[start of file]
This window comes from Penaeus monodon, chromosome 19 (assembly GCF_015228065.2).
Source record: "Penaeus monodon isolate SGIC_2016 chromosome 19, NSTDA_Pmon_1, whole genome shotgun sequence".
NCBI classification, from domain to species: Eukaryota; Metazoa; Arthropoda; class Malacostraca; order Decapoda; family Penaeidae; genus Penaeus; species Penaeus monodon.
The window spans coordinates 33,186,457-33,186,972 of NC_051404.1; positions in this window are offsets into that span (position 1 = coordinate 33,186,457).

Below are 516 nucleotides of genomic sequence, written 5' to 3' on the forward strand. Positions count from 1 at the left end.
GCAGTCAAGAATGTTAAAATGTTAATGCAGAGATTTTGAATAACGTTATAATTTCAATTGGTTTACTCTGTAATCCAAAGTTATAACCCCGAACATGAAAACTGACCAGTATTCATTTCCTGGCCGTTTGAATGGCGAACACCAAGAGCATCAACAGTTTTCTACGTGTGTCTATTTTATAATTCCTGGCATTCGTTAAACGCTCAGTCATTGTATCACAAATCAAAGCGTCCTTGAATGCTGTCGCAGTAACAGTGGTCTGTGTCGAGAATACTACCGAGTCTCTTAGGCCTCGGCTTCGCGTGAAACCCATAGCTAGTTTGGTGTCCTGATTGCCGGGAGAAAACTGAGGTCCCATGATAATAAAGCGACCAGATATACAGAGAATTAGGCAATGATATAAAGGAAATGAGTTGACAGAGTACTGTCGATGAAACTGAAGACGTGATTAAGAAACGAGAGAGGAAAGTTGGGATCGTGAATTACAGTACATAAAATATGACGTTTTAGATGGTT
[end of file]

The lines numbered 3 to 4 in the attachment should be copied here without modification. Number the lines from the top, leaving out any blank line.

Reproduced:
NCBI classification, from domain to species: Eukaryota; Metazoa; Arthropoda; class Malacostraca; order Decapoda; family Penaeidae; genus Penaeus; species Penaeus monodon.
The window spans coordinates 33,186,457-33,186,972 of NC_051404.1; positions in this window are offsets into that span (position 1 = coordinate 33,186,457).